Despite countries responding to the rise of ransomware attacks, the future of UN-led efforts to develop rules for national behavior in cyberspace is uncertain, according to researchers and experts.
In March, UN member states of the Cyber Discussion Group reached an agreement on a set of so-called norms, or non-binding principles, including a ban on attacks on critical infrastructure in other countries. However, Russia and France have proposed two competing groups to replace the forum, which was scheduled to end this year.
Stefan Soesanto, Principal Researcher at the ETH Zurich University Security Research Center, said:
Moliech McMane, a consultant on cyber issues at the United Nations Institute for Disarmament, said at an online conference hosted by a foreign policy magazine, there is no formal way for UN member states to enforce non-binding principles, and it has been a long time to create one. He said it could take some time. On thursday. “I don’t think UN member states have relinquished their power,” she said.
Estonian ambassador Heli Tiirmaa-Klaar said that while the United States and its allies have momentum to work more closely on cybersecurity, governments around the world will protect their infrastructure and businesses from increased attacks. He says he is having a hard time. Cyber problem. “It’s like a pandemic and a lack of doctors. That’s the problem we’re having in cyberspace right now,” she said in an interview.
This year’s high-profile ransomware attack on Colonial Pipeline and meat processor JBS SA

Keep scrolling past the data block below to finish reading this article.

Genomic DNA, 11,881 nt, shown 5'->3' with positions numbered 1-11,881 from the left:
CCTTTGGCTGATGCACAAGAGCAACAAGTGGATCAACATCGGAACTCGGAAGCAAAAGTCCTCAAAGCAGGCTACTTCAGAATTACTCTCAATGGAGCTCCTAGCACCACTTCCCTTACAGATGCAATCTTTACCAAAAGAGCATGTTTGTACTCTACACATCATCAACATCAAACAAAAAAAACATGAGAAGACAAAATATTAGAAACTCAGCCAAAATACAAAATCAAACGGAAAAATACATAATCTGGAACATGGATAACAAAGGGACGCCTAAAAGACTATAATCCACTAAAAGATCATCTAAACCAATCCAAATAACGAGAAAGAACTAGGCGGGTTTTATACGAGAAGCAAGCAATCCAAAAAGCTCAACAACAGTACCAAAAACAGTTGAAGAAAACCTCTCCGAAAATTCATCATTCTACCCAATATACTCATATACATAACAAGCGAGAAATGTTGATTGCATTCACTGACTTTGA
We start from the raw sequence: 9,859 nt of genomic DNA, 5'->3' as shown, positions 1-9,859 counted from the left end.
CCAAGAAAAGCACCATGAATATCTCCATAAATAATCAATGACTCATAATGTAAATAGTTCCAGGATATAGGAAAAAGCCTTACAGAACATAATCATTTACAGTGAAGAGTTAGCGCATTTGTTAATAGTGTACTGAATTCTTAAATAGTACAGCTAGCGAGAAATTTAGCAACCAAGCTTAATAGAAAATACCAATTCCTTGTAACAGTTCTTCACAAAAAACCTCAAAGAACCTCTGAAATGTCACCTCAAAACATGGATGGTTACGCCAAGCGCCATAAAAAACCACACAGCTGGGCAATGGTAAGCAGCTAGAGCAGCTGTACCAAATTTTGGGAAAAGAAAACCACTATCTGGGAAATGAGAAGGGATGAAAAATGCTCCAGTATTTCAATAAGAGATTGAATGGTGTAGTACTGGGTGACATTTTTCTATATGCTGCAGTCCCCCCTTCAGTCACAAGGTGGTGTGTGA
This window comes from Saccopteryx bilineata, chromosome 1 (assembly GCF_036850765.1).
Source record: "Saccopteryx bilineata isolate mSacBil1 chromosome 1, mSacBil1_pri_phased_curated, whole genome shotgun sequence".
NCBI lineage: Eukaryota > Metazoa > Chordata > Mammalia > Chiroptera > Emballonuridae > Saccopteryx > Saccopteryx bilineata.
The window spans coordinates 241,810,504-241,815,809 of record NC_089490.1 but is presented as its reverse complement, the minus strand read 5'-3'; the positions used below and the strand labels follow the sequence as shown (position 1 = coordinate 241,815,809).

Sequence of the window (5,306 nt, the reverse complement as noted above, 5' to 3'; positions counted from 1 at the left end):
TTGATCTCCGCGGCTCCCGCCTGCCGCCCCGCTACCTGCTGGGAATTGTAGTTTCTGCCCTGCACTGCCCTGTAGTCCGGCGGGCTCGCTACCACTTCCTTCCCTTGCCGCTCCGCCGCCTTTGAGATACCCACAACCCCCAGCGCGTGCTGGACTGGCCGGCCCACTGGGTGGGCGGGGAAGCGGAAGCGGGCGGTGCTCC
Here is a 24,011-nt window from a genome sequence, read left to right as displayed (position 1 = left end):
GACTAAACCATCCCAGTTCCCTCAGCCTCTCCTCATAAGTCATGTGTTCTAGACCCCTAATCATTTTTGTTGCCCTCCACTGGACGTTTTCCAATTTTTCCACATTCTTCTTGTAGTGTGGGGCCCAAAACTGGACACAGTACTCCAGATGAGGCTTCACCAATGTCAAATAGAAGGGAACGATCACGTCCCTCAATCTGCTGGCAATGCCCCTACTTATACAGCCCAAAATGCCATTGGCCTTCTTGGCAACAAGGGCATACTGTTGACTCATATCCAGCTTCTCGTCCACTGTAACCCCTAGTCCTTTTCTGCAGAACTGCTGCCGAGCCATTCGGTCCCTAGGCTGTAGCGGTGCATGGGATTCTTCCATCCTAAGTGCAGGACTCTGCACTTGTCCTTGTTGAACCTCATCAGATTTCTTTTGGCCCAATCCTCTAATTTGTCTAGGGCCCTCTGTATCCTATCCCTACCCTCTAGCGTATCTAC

Ireland’s public health system has drawn public attention to the turmoil that such incidents can cause. In response, the Biden administration has ordered federal agencies and software suppliers to implement baseline security standards such as multi-factor authentication and encryption, and has taken various initiatives to protect critical infrastructure from hacking. have started. Last week, the United States authorized the Russian cryptocurrency exchange to process payments linked to at least eight types of ransomware.
Also last week, President Biden said at the UN General Assembly that the United States “to strengthen critical infrastructure against cyberattacks, disrupt ransomware networks, and establish clear rules for roads in all countries associated with cyberspace. We are working on it. “
After Mr. Biden met with a group of seven countries, the European Union and the North Atlantic Treaty Organization in June, the group reiterated its commitment to fighting ransomware. The EU’s highest foreign policy official on Friday accused Russia of a cyberattack targeting governments and politicians in several member states. Moscow has consistently denied involvement in cyber attacks.
Dapo Akande, a professor of international public law at Oxford University, said ransomware attacks could violate international law if the government assists hackers or allows hackers to attack other countries. Stated. Akande said he and a group of legal experts from different countries will issue a statement in the coming weeks outlining how ransomware violates international law.
However, coordinating the response to cross-border cybercrime can be difficult. Law enforcement officials need to work better to investigate and prosecute hackers who are often out of their jurisdiction, Tiirma-Klaar said.
“Cyber experts in all countries are overwhelmed and the workload is increasing,” she said.
Write to CatherineStupp@wsj.com CatherineStupp
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UN Member States Call for New Cyber Discussions Amid Increasing Ransomware Attacks
Source link UN Member States Call for New Cyber Discussions Amid Increasing Ransomware Attacks